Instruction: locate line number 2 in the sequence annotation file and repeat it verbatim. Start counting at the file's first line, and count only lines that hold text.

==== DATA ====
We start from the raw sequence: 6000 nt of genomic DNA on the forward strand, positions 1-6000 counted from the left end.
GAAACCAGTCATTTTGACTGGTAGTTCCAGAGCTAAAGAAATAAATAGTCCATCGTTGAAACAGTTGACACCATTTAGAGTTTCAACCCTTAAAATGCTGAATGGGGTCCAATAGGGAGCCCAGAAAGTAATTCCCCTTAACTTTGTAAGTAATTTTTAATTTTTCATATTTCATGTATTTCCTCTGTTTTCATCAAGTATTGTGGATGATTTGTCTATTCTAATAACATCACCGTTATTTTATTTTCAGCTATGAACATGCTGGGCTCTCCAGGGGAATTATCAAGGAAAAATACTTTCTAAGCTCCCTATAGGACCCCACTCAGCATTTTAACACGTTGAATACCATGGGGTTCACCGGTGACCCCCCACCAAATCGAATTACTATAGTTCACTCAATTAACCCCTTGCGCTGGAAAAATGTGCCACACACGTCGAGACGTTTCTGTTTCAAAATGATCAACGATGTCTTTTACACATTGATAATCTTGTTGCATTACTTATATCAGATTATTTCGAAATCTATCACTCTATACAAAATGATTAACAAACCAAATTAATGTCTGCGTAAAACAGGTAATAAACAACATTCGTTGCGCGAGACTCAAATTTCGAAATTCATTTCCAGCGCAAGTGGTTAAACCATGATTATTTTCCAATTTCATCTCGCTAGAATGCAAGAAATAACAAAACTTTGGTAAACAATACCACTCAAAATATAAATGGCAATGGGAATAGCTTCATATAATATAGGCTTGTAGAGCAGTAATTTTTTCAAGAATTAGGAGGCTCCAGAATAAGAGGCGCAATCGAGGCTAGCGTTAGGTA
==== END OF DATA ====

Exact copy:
GAAACCAGTCATTTTGACTGGTAGTTCCAGAGCTAAAGAAATAAATAGTCCATCGTTGAAACAGTTGACACCATTTAGAGTTTCAACCCTTAAAATGCTGAATGGGGTCCAATAGGGAGCCCAGAAAGTAATTCCCCTTAACTTTGTAAGTAATTTTTAATTTTTCATATTTCATGTATTTCCTCTGTTTTCATCAAGTATTGTGGATGATTTGTCTATTCTAATAACATCACCGTTATTTTATTTTCAGCTATGAACATGCTGGGCTCTCCAGGGGAATTATCAAGGAAAAATACTTTCTAAGCTCCCTATAGGACCCCACTCAGCATTTTAACACGTTGAATACCATGGGGTTCACCGGTGACCCCCCACCAAATCGAATTACTATAGTTCACTCAATTAACCCCTTGCGCTGGAAAAATGTGCCACACACGTCGAGACGTTTCTGTTTCAAAATGATCAACGATGTCTTTTACACATTGATAATCTTGTTGCATTACTTATATCAGATTATTTCGAAATCTATCACTCTATACAAAATGATTAACAAACCAAATTAATGTCTGCGTAAAACAGGTAATAAACAACATTCGTTGCGCGAGACTCAAATTTCGAAATTCATTTCCAGCGCAAGTGGTTAAACCATGATTATTTTCCAATTTCATCTCGCTAGAATGCAAGAAATAACAAAACTTTGGTAAACAATACCACTCAAAATATAAATGGCAATGGGAATAGCTTCATATAATATAGGCTTGTAGAGCAGTAATTTTTTCAAGAATTAGGAGGCTCCAGAATAAGAGGCGCAATCGAGGCTAGCGTTAGGTA